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Colonial Cases

R v. Boynjat, Wobut and others [1849]

Aboriginal defendants - Aborigines, killing of - Aboriginal defendant, offence against another Aborigine

Quarter Sessions, Western Australia

W.H. Mackie Esq., April 1849

Source: Perth Gazette and Independent Journal of Politics and News, 7 April 1849

[3] Boynjat and Wobut, charged with the wilful murder of Injerwert, an Aboriginal native of the Perth district.

Robert Hester: I knew the deceased Injerwert well; the last time I saw him, was at Mr. F. Armstrong's;   He had previously been a prisoner at Rottnest for theft; it was in January lastthat I last saw him; he left Mr. Armstrong and went into the bush; I heard no more of him 
till a native told me that deceased had been killed, by certain other natives whose names they gave me; the prisoners were two of them; I apprehended Boynjat; I asked him why he had speared the deceased after I had often told him not to spear any natives; he said other natives had forced him to do so, and that he had jobbed a spear into deceased; Boynjat afterwards 
led me and Mr. Symmons and Dr. Ferguson to a spot on the left bank of the Swan near Mr. Hardey's where he said the deceased had been killed; Boynjat said he did not know where deceased was buried as he had left the place after spearing deceased; after searching the neighbourhood for some time, one of the natives with us found traces of the sand having been removed, and on removing a little of the earth we found the corpse of a native boy of apparently the same age, (10 or 11 years) and height as Ingerwert; I also recognised the remains as those of Ingerwert by a projecting tooth about which I often joked Ingerwert; I am quite certain as to the identity of the remains as those of the deceased Ingerwert; I had frequently before the deceased death warned both the prisoners, as well as many other natives, not to spear any other natives, as the Governor was determined to hang any native convicted of such an act; the remains were so decomposed that the head separated from the body in drawing the remains out of the ground; I afterwards apprehended the other prisoner Wobut; I asked him why he had speared the deceased; Wobut said that he had speared the deceased because his brother had died shortly before. He said his brother was a big fellow and deceased a piccaninny and that they thought it a good chance to have fallen in with deceased; and thought, from the secret manner in which they had buried deceased the white fellows could not find it out; Wobut told me that he had thrown the first spear into deceased.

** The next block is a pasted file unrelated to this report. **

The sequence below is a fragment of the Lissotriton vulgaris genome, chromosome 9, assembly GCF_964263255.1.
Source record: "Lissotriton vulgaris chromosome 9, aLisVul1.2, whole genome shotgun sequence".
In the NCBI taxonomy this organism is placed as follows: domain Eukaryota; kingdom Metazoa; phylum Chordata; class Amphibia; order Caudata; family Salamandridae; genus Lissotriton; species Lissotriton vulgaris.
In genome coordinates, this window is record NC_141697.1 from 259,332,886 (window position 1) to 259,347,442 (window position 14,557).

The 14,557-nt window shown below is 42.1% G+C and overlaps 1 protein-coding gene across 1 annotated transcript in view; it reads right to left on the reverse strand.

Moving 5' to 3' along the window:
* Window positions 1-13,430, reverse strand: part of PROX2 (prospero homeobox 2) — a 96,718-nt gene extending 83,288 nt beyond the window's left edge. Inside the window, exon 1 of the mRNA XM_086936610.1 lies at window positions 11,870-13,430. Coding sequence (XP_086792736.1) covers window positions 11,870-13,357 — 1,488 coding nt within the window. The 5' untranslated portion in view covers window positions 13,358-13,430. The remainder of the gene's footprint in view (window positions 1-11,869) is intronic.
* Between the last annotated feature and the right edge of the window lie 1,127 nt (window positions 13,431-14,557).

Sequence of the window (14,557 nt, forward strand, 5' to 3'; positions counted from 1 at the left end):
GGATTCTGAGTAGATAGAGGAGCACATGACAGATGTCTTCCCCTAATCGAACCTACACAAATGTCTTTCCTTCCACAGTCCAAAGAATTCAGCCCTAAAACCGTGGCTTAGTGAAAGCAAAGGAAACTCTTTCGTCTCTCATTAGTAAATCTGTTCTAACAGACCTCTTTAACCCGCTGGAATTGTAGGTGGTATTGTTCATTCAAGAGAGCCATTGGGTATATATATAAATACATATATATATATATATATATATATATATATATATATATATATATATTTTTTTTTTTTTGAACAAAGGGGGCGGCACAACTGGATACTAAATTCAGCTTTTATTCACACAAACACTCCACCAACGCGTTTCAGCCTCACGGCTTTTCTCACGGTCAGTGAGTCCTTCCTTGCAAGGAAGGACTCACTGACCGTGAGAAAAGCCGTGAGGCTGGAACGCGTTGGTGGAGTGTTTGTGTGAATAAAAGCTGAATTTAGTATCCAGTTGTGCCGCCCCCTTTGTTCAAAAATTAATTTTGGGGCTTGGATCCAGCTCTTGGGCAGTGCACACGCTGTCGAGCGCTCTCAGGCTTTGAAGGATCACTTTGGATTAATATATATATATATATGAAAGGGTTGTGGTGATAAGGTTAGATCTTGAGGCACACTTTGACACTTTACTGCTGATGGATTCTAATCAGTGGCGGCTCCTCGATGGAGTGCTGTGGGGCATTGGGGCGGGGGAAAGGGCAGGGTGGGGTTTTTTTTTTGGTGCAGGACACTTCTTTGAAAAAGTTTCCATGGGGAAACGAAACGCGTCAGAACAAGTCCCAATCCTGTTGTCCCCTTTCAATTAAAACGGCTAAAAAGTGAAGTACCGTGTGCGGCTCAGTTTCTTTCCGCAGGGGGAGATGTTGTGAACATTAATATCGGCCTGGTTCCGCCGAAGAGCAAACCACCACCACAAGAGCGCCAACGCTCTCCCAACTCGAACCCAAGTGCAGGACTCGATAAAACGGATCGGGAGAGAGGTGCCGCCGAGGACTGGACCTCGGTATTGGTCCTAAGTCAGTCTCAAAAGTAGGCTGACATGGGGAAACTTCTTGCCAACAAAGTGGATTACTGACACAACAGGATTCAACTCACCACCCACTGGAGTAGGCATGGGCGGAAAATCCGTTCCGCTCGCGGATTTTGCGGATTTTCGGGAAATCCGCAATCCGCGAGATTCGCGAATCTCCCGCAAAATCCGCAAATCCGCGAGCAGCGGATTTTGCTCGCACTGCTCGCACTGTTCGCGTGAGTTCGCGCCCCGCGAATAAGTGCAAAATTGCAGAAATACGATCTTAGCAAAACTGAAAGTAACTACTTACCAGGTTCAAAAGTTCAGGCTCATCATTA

John Ferguson, Colonial Surgeon: I was present with the last witness and Mr. Symmons at the examination of a native corpse, that of a boy apparently of 11 years of age; the remains were much decomposed; there was a large orifice under the left shoulder, below it looked as if a spear or other weapon had been worked about in the wound; one of the ribs was also broken; the vertebrae appeared as if there had been some violence to that part; there was also a punctured wound on each side above the groin, and another on the upper part of the left thigh. I have no doubt that the deceased met with a violent death.

Francis Armstrong: I was present when Wobut was examined before the committing Magistrate I interpreted the charge to him and told him that it was optional with him to say anything or not but that what he did say, would be brought against him; Wobut confessed that he had speared the deceased on either the left or right side, on account of one of his relations 
having died.

The substance of the evidence having been explained to the prisoners by the sworn public interpreter Mr. E. Armstrong they made the following statements:

Wobut: the deceased was connected with a man who caused by magic the death of my brother. I speared the deceased, rather a slight wound, but if it had not been for the other natives present, I should have killed the deceased myself.

Boynjat: I speared the deceased in the leg, because Wobut's brother was my relation. - Guilty, DEATH to be executed on Monday the 9th inst.

The following natives were sentenced to imprisonment with hard labour, for various offences -

Malony, Wombat, Wongan, and Bierbin for 3 years; Botoit, 6 months; Injaiwert, 3 months.

Published by Centre for Comparative Law, History and Governance at Macquarie Law School